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Ambitious Action Plan sees satisfactory progress in human development

The Government of Madagascar prepared its first Poverty Reduction Strategy Paper (PRSP) in 2003. The indicators showed that the country qualified for the Heavily Indebted Poor Countries Initiative. The overall objective defined in the PRSP was to reduce the poverty rate by half in 10 years, beginning in 2003.

In July 2005, the PRSP was updated to take account of Madagascar’s long-term plan through 2020, which projects a transition from a subsistence economy to an economy that is market-oriented, making the best possible use of its domestic resources while recognizing the importance of protecting the environment.

By end-2005, the government realized that the PRSP was not sufficiently far-reaching to enable the country to achieve the Millennium Development Goals (MDGs). The government therefore designed a more ambitious, MDG-based, development strategy, known as the Madagascar Action Plan. This Plan, which was formulated with the support of national partners and the United Nations system, is intended to build on the PRSP, and started in January 2007. Its main objectives are to reduce the percentage of individuals living on less than $2 a day from 85.1 per cent in 2003 to 50 per cent in 2012, and to increase the rate of growth to 10 per cent by 2012.

During the period 2002-2006 Madagascar recorded satisfactory progress in human development. Poverty has gone down to 67.5 per cent in 2006, largely as a result of improvements in education and health. This progress has been confirmed by the fact that Madagascar has for the first time joined the group of countries with average human development indicators according to the 2006 Human Development Report of UNDP.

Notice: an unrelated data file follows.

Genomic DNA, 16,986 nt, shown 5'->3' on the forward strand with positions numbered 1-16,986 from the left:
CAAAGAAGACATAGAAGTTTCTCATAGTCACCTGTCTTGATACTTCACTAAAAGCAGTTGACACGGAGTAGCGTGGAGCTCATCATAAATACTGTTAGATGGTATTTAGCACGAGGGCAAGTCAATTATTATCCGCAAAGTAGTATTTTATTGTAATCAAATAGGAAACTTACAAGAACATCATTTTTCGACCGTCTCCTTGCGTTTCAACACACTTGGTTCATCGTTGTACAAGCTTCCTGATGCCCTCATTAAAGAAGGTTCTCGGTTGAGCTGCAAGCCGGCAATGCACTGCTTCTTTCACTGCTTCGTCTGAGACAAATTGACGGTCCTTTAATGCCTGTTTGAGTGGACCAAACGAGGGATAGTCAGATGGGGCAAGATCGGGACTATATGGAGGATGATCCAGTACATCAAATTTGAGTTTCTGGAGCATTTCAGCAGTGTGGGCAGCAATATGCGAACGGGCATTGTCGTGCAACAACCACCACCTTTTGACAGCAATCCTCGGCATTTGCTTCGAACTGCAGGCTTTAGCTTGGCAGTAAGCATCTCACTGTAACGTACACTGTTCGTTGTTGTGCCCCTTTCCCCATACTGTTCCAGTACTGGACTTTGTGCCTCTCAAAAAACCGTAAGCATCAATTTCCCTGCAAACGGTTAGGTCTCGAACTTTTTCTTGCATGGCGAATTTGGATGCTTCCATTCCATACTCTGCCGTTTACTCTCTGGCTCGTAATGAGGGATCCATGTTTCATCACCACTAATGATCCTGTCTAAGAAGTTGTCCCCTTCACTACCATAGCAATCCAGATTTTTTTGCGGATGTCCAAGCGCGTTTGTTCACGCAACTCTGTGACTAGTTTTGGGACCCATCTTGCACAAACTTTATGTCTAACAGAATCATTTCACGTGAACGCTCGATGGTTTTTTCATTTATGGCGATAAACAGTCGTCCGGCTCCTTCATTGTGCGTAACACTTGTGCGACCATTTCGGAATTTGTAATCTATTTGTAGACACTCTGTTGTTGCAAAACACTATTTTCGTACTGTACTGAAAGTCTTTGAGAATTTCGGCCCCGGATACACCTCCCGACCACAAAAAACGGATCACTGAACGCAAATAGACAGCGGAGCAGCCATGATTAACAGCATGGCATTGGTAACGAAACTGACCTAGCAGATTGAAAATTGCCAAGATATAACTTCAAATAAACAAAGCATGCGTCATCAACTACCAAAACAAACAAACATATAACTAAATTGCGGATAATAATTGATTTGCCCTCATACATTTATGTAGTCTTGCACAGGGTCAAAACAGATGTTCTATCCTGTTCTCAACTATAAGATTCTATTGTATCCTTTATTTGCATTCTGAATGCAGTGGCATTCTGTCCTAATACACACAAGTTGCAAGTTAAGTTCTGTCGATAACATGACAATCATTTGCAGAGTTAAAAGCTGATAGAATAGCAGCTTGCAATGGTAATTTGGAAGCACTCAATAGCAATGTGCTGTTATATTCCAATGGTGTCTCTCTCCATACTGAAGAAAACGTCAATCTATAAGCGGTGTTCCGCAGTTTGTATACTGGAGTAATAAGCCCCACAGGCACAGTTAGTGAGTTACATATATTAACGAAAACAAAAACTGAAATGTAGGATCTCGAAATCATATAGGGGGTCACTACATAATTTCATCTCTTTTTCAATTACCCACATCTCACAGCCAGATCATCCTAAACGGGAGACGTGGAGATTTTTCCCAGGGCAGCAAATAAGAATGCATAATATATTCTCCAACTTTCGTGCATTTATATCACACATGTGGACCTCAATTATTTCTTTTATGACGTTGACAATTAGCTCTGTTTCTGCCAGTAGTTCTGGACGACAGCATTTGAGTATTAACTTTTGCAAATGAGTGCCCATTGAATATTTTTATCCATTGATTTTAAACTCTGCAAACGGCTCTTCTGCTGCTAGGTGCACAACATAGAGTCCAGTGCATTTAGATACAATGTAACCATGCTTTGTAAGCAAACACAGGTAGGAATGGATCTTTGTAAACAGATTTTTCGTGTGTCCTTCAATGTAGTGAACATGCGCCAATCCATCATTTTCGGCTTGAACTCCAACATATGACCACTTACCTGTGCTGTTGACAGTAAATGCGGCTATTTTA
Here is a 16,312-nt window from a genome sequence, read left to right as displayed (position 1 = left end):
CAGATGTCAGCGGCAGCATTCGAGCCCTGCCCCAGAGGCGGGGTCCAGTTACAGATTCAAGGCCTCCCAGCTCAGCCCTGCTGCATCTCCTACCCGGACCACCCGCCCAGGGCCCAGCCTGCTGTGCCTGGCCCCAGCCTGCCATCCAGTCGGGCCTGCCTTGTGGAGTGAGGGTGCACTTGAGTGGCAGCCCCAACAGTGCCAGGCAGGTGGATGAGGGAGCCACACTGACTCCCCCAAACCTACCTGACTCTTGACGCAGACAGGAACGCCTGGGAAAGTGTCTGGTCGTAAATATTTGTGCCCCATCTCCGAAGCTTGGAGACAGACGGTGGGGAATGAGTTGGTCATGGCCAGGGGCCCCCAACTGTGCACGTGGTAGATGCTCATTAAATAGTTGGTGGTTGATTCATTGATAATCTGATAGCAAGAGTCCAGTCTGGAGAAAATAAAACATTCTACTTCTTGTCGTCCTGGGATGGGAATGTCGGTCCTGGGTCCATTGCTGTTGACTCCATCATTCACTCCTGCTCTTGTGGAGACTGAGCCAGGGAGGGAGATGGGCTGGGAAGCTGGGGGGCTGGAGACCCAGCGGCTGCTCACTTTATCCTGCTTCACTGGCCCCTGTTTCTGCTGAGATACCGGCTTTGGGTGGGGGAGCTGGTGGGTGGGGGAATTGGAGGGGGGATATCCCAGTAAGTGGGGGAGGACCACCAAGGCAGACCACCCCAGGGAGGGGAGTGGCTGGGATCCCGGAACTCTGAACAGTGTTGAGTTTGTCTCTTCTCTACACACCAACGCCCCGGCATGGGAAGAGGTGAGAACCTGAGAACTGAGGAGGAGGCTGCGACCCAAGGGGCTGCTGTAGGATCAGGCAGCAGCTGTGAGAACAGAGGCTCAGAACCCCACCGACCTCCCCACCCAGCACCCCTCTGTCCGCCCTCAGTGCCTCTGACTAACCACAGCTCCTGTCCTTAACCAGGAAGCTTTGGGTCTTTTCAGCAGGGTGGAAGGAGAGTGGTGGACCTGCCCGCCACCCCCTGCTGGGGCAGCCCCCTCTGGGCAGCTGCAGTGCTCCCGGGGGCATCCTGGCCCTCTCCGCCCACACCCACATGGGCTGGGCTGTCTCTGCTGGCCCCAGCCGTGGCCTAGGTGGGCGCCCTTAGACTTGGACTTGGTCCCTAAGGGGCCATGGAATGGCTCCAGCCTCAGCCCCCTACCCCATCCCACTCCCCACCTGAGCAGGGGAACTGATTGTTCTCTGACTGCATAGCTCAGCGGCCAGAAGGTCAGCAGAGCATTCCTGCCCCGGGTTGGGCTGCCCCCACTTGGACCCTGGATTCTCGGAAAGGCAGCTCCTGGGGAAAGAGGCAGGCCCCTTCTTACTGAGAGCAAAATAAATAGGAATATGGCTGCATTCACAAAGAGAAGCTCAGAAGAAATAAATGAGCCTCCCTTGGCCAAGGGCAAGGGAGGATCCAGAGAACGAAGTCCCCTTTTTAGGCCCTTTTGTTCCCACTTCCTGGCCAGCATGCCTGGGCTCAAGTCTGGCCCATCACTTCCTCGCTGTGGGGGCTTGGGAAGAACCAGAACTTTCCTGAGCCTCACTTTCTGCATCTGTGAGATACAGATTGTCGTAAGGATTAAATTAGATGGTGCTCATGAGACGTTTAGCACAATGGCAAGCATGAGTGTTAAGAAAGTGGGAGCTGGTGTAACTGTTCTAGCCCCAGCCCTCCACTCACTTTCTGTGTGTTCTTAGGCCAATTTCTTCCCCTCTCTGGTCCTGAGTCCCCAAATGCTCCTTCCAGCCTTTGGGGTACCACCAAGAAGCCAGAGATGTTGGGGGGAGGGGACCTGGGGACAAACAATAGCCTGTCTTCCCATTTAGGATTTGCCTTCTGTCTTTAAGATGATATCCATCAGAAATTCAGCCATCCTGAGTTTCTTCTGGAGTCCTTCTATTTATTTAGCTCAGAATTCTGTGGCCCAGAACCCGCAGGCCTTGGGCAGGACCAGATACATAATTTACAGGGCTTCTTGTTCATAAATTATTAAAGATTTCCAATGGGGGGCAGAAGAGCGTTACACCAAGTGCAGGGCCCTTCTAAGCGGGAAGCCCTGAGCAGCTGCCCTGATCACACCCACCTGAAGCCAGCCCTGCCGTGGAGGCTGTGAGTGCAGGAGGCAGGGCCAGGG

Other encouraging results include: the net rate of primary school enrolment increased from 67 per cent in 2000-2001 to 87 per cent in 2005-2006; the under-five mortality rate went down from 159 (EDS 1997) per 1,000 in 1997 to 94 in 2004; immunization coverage increased from 70 per cent in 2002 to respectively 92.2 (DPT3) and 83.8 per cent (measles) in 2006; and the prevalence of HIV has held steady at 0.5 per cent. Ongoing economic reforms have resulted in a per capita growth rate that is positive in real terms.

The main challenges that the country faces are in capacity-building and mobilizing resources to ensure the implementation of the Madagascar Action Plan.

Last updated 1 November 2007

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NOTE: The MDG data presented here is the latest available from the United Nations Statistics Division. The World Bank has recently released new poverty estimates, which reflect improvements in internationally comparable price data. The new data estimates set a new poverty line of US$1.25 a day and offer a much more accurate picture of the cost of living in developing countries. They are based on the results of the 2005 International Comparison Program (ICP), released in first half of 2008. Country-specific poverty estimates will be released by the World Bank in late 2008